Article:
Space Age Style

Fashion landed on the moon long before man did. In the early 1960s, in the throes of the Space Race between the United States and the Soviet Union, French couture designers like Pierre Cardin, Andre Courrèges, and Paco Rabanne sent so-called “Space Age” fashions down the Paris runways. These sleek, minimalist, and, often, unisex garments in high-tech synthetic fabrics turned women into chic astronauts and groovy aliens.

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Boots
André Courrèges
c. 1966
Museum Purchase, Funds provided by Tonian Hohberg
2008.5.47AB

Science fiction films like 2001 and Barbarella (costumed by Rabanne) and TV shows like Space: 1999 (costumed by Rudi Gernreich) imagined a utopian future of tunics, trousers, flat booties, helmets, and mini-dresses in lunar white or bold geometric patterns. As Cardin explained: “The clothes I prefer are those I invent for a life that doesn’t exist yet—the world of tomorrow.”

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Sunglasses
André Courrèges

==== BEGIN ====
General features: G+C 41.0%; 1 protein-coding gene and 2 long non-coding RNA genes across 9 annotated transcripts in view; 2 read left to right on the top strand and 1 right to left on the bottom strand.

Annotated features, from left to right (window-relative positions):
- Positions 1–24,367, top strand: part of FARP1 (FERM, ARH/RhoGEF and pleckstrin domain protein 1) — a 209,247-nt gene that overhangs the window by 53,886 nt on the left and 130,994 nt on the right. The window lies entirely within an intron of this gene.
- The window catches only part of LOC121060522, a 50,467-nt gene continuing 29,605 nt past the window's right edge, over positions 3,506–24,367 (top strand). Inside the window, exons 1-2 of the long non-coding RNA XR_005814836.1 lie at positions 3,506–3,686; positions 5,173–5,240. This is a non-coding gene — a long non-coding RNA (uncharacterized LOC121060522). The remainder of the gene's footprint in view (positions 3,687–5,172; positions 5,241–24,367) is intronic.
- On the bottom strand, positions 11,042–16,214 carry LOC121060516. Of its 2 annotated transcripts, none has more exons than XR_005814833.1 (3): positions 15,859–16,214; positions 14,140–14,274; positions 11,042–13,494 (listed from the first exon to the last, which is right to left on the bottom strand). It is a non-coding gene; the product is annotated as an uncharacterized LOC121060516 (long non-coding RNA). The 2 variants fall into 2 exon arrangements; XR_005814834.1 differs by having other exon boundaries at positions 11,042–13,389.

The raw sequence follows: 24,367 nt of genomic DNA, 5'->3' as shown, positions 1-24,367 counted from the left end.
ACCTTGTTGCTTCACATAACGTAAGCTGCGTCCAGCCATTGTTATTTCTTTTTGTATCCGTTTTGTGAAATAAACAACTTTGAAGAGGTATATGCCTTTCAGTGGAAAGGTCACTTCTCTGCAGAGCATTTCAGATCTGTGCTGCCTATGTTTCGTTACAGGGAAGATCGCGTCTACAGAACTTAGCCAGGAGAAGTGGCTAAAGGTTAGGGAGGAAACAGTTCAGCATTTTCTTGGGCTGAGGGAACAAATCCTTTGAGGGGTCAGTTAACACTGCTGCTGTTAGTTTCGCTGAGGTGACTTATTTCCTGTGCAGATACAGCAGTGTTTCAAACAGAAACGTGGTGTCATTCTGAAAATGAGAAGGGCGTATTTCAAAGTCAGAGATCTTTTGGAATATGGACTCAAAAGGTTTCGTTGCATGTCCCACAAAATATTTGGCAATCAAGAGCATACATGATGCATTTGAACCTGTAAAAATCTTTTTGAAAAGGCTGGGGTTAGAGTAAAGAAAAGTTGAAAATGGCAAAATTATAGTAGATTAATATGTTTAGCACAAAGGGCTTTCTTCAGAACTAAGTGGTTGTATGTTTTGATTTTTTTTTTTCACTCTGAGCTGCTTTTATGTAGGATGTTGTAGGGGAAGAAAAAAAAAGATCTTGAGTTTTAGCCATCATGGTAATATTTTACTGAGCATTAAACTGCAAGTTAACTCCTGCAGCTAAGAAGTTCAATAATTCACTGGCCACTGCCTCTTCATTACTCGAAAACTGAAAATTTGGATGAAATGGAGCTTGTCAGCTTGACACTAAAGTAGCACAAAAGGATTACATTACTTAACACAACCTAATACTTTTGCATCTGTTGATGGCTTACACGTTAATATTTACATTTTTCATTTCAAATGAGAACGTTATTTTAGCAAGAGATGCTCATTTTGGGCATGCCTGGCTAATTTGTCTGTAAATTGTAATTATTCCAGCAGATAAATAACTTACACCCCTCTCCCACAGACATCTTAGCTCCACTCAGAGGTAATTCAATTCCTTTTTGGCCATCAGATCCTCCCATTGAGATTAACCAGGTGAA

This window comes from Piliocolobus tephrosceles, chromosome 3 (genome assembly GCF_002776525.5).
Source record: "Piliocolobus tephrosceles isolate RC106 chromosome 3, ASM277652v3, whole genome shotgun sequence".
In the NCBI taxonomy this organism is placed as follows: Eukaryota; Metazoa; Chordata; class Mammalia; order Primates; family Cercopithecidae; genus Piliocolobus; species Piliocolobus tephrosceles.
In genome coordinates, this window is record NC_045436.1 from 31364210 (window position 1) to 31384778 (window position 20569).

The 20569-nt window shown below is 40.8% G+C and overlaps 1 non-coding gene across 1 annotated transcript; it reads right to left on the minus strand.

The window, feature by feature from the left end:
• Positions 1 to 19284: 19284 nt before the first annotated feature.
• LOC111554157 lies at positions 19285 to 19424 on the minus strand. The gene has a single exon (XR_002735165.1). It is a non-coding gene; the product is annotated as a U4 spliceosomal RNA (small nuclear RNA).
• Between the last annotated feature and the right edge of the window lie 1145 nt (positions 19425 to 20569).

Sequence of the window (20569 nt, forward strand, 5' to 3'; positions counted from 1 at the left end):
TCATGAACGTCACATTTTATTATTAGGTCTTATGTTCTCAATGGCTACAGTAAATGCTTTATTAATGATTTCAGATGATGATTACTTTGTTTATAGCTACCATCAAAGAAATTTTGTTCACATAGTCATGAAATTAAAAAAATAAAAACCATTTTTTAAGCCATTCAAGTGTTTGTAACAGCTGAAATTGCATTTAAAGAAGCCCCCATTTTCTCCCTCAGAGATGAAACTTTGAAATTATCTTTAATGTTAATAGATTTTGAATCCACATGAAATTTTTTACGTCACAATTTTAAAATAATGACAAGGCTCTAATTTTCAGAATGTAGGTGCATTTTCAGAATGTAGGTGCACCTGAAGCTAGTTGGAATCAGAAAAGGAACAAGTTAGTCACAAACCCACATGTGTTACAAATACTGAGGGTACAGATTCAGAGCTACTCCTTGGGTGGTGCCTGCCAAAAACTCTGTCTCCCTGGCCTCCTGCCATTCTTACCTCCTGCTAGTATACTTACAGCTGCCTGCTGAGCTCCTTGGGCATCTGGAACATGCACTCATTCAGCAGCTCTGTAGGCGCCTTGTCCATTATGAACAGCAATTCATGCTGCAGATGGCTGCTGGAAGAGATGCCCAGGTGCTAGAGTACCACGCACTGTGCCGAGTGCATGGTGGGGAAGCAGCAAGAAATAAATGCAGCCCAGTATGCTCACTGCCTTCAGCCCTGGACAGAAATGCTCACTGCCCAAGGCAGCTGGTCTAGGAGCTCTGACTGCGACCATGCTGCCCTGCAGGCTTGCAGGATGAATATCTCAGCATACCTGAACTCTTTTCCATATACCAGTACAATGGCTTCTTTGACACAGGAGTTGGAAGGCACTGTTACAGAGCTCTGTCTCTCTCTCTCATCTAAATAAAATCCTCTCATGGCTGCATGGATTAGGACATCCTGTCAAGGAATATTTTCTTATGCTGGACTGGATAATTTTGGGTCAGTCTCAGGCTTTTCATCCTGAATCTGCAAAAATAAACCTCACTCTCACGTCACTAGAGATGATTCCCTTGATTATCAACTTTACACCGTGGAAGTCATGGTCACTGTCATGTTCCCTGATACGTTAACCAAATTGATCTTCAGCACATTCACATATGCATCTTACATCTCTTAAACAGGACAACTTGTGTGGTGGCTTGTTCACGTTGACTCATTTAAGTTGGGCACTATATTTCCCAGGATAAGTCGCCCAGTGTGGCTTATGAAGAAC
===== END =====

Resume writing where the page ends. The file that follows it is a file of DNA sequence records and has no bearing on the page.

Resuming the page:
1965
Museum Purchase, Funds provided by Robert Nelson
2008.528.1A/B

These white plastic sunglasses with narrow horizontal slits suggest protective goggles–or the bulging eyes of an otherworldly being. According to the New York Times, Courrèges’ “direct, unencumbered clothes” were intended to be worn by “young, fast-moving beauties”; his clients included French pop star Françoise Hardy, socialite Lee Radziwill, and model Marisa Berenson. Rabanne dressed Hardy, as well, plus Audrey Hepburn, Brigitte Bardot, and Elizabeth Taylor.

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Mini-dress
André Courrèges
c. 1965
Gift of Mrs. Richard Gold
81.1965.008.1

With a Space X rocket launch scheduled for today, a new Space Age is taking off, bringing its attendant fashion inspiration: Gucci’s Fall 2014 ready-to-wear show paired mod shifts with patent-leather boots, while Rodarte presented a Star Wars-themed collection. Christian Dior’s Spring 2015 couture show included retro astronaut jumpsuits. But these nostalgic trips back to the future may prove to be less influential than fashions created with the same new technologies used by the current generation of space scientists. Take Slow Factory boutique founder Celine Semaan Vernon, who transforms high-resolution NASA images of Earth into printed silk scarves, or Nervous System, the design studio behind the 3-D printed dress. The results are truly out of this world.

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